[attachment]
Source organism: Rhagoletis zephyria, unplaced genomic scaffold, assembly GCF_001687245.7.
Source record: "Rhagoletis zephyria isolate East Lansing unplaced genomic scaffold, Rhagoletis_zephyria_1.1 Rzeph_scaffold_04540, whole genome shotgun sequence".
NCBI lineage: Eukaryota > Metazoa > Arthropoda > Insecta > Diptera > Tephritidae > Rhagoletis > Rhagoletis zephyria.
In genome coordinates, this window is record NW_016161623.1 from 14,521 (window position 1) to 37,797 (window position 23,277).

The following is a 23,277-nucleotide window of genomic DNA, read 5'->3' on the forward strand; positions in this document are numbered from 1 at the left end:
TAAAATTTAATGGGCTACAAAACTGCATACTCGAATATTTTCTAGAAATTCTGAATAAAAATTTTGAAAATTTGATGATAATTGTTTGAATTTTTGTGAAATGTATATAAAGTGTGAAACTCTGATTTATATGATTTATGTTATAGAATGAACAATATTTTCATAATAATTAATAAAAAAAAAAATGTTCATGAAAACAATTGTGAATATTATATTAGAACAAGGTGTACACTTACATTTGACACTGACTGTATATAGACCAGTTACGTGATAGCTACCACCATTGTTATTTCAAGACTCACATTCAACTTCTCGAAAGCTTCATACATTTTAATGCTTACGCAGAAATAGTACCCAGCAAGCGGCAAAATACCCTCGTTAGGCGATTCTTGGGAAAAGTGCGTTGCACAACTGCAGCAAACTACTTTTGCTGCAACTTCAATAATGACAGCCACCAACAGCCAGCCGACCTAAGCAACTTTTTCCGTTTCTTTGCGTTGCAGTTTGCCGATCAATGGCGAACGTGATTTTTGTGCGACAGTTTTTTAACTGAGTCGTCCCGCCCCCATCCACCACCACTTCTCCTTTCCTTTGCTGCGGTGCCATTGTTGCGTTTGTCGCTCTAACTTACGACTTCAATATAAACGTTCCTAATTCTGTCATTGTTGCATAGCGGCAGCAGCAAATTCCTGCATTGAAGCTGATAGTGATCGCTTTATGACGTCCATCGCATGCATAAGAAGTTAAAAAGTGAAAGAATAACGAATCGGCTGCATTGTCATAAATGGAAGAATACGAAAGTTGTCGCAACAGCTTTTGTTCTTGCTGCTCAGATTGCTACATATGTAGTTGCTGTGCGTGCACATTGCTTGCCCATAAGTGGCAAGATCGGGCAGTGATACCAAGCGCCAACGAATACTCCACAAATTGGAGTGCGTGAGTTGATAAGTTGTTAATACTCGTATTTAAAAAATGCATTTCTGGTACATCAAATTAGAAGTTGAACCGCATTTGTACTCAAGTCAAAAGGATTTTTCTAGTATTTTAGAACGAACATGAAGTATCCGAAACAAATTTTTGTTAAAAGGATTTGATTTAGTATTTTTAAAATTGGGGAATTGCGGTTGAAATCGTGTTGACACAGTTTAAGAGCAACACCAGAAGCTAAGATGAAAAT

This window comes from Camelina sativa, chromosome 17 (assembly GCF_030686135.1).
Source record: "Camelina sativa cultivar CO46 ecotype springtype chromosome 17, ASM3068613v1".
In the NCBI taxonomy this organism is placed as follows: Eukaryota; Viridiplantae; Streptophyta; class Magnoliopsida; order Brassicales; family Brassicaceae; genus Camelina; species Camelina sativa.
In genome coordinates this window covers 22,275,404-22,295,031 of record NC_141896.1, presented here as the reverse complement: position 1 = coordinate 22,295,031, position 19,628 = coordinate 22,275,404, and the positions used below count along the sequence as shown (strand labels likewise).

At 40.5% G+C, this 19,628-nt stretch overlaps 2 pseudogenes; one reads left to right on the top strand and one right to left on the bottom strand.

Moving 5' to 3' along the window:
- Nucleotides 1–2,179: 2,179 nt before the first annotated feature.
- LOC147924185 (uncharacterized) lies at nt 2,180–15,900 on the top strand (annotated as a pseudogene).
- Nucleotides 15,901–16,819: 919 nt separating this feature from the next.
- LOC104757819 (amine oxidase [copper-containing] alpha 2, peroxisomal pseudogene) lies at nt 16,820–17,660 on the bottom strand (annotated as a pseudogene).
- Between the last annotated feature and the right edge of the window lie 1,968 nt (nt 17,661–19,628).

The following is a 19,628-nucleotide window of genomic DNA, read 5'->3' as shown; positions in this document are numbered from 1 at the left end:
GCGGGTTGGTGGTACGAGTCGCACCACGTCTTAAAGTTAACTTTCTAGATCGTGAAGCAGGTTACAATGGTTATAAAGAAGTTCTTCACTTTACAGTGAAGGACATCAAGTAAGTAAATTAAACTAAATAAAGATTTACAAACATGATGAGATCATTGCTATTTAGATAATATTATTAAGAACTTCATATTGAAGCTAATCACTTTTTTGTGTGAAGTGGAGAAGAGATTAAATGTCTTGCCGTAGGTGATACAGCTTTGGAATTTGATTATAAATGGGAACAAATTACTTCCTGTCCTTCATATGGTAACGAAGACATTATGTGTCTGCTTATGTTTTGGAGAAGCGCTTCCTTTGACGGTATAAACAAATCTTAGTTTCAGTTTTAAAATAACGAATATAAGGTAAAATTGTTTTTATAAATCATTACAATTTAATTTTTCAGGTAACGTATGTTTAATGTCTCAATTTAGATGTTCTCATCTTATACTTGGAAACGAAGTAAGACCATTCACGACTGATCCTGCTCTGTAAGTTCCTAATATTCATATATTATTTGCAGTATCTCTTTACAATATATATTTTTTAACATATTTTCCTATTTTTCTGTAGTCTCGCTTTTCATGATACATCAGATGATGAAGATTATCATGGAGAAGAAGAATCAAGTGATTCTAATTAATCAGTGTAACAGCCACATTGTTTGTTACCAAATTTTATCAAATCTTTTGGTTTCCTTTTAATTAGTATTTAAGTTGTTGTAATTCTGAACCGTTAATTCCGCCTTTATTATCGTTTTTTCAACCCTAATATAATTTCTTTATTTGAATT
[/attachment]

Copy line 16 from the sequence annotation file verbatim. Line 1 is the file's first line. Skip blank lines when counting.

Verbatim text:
- LOC104757819 (amine oxidase [copper-containing] alpha 2, peroxisomal pseudogene) lies at nt 16,820–17,660 on the bottom strand (annotated as a pseudogene).